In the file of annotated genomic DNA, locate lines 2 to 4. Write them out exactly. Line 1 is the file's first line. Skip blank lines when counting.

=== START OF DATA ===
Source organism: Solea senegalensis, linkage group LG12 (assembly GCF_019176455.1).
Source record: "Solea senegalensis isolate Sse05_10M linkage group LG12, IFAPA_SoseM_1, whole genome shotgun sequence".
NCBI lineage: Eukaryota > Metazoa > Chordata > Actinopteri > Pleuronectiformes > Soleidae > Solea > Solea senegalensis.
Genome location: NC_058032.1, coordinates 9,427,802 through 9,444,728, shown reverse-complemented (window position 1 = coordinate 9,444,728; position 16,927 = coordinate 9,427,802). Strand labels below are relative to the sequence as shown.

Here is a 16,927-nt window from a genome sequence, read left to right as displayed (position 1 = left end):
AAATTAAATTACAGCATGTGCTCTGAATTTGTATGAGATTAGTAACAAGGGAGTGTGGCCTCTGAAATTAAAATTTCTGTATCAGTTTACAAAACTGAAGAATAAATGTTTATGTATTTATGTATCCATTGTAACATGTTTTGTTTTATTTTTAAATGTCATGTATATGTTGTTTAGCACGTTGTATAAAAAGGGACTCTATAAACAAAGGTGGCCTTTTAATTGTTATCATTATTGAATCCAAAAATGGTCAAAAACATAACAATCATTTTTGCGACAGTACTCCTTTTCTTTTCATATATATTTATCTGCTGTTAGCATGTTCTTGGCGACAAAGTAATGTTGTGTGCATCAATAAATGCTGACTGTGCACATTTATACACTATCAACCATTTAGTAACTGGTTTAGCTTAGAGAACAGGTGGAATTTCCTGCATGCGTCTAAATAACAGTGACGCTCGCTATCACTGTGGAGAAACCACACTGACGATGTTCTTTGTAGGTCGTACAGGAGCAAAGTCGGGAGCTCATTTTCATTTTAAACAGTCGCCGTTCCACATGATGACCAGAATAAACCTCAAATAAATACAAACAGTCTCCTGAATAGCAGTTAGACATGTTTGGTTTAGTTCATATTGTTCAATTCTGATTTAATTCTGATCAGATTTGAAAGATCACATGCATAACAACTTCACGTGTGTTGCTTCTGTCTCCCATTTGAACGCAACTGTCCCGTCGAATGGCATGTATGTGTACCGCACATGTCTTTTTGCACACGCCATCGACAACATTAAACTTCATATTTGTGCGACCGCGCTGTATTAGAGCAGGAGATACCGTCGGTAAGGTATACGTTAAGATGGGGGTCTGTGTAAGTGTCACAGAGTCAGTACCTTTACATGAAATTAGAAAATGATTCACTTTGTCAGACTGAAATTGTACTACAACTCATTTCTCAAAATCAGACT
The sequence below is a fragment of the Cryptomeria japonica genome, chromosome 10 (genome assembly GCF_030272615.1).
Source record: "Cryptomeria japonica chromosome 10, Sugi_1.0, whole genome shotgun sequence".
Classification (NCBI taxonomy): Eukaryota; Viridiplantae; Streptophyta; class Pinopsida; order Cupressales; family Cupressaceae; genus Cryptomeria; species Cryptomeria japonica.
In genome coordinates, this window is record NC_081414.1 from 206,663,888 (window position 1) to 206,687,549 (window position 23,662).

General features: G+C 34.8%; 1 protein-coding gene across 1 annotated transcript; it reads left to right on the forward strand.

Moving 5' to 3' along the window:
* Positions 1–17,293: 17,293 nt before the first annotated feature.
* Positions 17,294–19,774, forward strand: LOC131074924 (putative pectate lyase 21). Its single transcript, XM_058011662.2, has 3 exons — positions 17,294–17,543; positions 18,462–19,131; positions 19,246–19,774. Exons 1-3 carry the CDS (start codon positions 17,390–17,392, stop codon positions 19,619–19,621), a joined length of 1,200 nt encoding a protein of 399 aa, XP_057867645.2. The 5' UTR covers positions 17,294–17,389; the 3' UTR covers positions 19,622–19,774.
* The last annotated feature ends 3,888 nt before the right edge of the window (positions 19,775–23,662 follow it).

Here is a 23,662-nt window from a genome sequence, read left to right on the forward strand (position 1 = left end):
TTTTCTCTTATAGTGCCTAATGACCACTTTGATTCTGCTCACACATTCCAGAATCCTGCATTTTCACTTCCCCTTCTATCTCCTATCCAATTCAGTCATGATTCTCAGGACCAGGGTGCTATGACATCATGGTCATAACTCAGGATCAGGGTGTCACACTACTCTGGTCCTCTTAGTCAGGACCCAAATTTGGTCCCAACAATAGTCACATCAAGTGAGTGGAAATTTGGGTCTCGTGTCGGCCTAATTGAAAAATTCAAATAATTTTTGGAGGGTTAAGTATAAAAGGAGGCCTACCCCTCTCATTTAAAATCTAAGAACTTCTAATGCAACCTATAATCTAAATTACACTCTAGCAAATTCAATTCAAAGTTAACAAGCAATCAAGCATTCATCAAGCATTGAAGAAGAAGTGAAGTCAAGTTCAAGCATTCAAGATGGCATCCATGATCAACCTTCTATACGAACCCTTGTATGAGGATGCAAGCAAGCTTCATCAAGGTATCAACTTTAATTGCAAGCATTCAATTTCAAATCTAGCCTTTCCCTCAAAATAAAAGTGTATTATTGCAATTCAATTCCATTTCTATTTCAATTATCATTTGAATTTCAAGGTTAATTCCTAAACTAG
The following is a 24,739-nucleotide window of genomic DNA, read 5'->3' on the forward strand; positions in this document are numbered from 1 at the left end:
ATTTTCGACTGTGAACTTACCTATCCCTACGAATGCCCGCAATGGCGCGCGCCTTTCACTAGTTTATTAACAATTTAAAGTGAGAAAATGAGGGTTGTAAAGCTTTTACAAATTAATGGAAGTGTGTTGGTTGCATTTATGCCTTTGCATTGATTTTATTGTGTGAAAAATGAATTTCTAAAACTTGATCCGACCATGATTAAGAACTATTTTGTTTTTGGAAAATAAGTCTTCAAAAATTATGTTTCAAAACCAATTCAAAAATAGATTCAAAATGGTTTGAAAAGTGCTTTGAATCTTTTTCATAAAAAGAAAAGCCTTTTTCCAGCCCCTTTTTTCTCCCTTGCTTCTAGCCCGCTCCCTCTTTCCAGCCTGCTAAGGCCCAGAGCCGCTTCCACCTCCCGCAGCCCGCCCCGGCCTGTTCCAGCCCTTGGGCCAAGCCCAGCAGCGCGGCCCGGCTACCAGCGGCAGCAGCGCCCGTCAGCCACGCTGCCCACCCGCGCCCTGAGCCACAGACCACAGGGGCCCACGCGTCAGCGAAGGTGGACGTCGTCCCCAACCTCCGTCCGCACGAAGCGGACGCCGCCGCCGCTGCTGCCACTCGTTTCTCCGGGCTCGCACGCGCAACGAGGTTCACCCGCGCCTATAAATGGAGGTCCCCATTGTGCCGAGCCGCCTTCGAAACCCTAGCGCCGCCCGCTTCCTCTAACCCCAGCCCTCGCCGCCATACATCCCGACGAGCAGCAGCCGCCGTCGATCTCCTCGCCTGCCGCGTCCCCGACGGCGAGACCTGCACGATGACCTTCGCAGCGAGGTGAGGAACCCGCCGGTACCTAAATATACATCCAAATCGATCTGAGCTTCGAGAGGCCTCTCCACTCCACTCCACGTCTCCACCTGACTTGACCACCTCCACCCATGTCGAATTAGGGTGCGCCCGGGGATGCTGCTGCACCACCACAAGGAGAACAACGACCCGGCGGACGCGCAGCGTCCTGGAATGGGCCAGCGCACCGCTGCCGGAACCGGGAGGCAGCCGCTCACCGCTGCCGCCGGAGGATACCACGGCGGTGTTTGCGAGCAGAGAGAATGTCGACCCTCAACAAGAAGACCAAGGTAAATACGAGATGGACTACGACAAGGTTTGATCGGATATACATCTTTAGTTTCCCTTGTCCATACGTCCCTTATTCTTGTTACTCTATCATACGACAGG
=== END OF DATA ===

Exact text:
Source record: "Solea senegalensis isolate Sse05_10M linkage group LG12, IFAPA_SoseM_1, whole genome shotgun sequence".
NCBI lineage: Eukaryota > Metazoa > Chordata > Actinopteri > Pleuronectiformes > Soleidae > Solea > Solea senegalensis.
Genome location: NC_058032.1, coordinates 9,427,802 through 9,444,728, shown reverse-complemented (window position 1 = coordinate 9,444,728; position 16,927 = coordinate 9,427,802). Strand labels below are relative to the sequence as shown.